The First World War introduced the widespread use of lethal chemical weapons. In its aftermath, the British government, like that of many states, had to prepare civilians to confront such weapons in a future war. Over the course of the interwar period, it developed individual anti-gas protection as a cornerstone of civil defence. Susan R. Grayzel traces the fascinating history of one object – the civilian gas mask – through the years 1915–1945 and, in so doing, reveals the reach of modern, total war and the limits of the state trying to safeguard civilian life in an extensive empire. Drawing on records from Britain's Colonial, Foreign, War and Home Offices and other archives alongside newspapers, journals, personal accounts and cultural sources, she connects the histories of the First and Second World Wars, combatants and civilians, men and women, metropole and colony, illuminating how new technologies of warfare shaped culture, politics, and society.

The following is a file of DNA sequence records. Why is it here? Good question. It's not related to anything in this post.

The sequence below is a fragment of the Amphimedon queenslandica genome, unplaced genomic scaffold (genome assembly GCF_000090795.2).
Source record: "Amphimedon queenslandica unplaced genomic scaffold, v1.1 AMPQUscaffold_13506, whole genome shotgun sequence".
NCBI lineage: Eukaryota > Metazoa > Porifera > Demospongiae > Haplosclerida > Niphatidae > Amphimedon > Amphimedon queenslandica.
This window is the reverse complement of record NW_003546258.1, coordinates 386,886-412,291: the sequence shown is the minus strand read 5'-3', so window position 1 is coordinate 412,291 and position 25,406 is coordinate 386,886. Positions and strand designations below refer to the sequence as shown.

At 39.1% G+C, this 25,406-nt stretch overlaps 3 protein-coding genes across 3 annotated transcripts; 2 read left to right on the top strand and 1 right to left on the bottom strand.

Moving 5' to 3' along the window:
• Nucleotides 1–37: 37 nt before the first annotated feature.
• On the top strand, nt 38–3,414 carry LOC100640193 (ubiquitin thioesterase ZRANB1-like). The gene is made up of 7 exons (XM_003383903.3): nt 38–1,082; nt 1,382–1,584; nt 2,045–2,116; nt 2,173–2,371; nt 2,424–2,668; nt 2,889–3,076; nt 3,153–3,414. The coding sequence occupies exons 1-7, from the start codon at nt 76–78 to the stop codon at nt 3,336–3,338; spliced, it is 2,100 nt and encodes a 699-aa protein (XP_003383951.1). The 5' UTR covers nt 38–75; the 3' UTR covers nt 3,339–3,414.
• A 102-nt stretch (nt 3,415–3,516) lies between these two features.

"Gas Mask Nation explores Japanese daily life during the widespread culture of civil defense that emerged through fifteen years of war, beginning with Japan's invasion of Manchuria in 1931 and only ending with Japan's decisive defeat in WWII. This fifteen-year period involved intense social mobilization and the militarization of citizens. As in nearly every war since the invention of the airplane, surveillance, secrecy, and physical safety became visual symbols of national preparedness and anxiety. Everybody was vulnerable, always. And everybody had a role to play. Prevailing scholarship tends to portray the war years in Japan as a landscape of privation where consumer and popular culture were suppressed under the massive censorship of the war machine. Weisenfeld claims otherwise: while not denying the horrors of war, she shows that pleasure, desire, wonder, creativity, and humor were all still abundantly present. Even amidst the fear, tasty caramels were sold to children with paper gas masks as promotional giveaways, and popular magazines featured everything from attractive models in the latest civil defense fashions to futuristic wartime weapons. Gas Mask Nation examines the multilayered construction of an anxious yet perversely pleasurable culture of civil air defense through a diverse range of art works and media including experimental and documentary photographs, newsreels, popular magazine illustrations, advertising, cartoons, and state propaganda"--